The purpose of Computer Aided Geometric Design (CAGD) is to define some mathematical modelling of free-form curves and surfaces, to study their prop erties, and to improve their quality. The Bezier and B-splines curves and surfaces were first based on polynomial parametric equations. The wish to give more freedom to the designer has led to the generalization of polynomial schemes to rational functions. The use of rational functions in CAGD began in the late 70’s. Rational B-splines (also called NURBS, short for non-uniform rational B-splines) are becoming now a standard in CAD technology (see [i])- The flexibility of these curves and surfaces is achieved through the assignment of a scalar (called weight) to each control point. If a weight increases while the others remain constant, the curve or surface is pulled in the direction of the corresponding control point. The increase in flexibility (in particular the abil ity to exactly describe conics) is paid by an increased complexity of already known algorithms (e.g. the evaluation of derivatives), but has also brought new algorithms (for instance the reparameterization of rational curves , see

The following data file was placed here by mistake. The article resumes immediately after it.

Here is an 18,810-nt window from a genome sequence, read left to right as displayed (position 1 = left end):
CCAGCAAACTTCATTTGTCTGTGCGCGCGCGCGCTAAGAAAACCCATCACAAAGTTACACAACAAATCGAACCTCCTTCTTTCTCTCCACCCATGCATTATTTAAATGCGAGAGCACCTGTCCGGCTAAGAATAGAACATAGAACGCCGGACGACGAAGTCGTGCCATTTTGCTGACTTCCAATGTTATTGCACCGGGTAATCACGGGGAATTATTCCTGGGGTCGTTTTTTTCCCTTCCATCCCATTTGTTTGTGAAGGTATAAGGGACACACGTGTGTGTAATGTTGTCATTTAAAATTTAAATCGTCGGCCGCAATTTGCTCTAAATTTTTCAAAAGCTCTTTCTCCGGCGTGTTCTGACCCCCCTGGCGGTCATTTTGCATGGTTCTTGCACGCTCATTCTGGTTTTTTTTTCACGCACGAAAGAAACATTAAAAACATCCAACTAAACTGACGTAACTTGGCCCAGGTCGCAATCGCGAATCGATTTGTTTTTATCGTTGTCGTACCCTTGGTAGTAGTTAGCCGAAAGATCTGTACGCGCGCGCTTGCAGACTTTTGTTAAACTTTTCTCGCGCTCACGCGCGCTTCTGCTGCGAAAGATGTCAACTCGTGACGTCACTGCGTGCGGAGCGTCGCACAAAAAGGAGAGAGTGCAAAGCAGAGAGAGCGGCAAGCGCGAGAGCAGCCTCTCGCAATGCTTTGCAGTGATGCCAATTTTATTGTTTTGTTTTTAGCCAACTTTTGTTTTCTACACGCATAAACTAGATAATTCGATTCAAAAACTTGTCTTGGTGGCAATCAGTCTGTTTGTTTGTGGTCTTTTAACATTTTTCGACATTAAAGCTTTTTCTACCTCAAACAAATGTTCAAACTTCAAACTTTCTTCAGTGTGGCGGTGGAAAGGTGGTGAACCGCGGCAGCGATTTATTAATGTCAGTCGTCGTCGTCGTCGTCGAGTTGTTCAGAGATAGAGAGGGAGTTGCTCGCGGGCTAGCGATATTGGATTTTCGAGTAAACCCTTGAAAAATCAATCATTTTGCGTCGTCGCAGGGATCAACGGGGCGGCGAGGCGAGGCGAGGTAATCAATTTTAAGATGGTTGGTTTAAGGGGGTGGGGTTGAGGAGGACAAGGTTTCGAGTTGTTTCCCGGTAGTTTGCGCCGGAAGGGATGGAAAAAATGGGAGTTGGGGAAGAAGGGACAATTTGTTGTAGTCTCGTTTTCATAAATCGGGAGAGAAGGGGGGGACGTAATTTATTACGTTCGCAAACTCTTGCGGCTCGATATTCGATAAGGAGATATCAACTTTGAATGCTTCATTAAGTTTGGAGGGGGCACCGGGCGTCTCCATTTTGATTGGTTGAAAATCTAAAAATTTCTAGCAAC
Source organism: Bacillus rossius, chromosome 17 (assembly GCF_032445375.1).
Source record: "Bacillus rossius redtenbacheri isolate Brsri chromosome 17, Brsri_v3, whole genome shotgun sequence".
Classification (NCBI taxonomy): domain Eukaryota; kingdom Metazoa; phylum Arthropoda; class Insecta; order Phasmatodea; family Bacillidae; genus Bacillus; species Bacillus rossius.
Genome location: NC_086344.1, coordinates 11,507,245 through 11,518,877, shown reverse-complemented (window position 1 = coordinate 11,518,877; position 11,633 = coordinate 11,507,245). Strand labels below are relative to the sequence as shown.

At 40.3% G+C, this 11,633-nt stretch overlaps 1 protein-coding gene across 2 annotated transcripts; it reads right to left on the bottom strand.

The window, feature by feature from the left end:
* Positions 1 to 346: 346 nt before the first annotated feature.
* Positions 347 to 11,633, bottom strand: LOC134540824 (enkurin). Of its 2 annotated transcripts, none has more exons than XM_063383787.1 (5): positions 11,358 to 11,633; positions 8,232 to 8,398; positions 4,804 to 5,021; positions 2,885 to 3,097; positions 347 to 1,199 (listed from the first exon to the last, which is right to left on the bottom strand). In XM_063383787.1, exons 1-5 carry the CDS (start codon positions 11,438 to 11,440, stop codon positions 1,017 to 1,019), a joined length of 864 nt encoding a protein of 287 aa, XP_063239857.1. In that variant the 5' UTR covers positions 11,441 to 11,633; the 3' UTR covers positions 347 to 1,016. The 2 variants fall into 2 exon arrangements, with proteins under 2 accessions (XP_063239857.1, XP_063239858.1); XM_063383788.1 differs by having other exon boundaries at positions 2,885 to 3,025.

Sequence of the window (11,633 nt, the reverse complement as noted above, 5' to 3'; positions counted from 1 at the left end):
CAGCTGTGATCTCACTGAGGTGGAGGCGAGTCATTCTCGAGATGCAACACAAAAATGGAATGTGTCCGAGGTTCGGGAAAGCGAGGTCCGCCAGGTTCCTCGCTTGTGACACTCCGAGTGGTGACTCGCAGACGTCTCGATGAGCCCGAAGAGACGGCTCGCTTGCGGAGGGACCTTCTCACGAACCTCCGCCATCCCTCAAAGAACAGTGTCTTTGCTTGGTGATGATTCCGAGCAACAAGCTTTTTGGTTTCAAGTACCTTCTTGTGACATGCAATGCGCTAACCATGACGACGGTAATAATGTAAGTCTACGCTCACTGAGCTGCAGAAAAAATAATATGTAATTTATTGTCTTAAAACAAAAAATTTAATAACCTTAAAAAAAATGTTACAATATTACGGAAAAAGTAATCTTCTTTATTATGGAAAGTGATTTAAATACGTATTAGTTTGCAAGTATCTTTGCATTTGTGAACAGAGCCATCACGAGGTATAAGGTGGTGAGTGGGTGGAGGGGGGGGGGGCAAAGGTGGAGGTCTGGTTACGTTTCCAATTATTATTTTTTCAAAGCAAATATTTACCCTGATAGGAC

This paper deals with the rational counterpart of the Bezier schemes: the rational Bezier curves, the rational rectangular Bezier patches, and the rational triangular Bezier patches.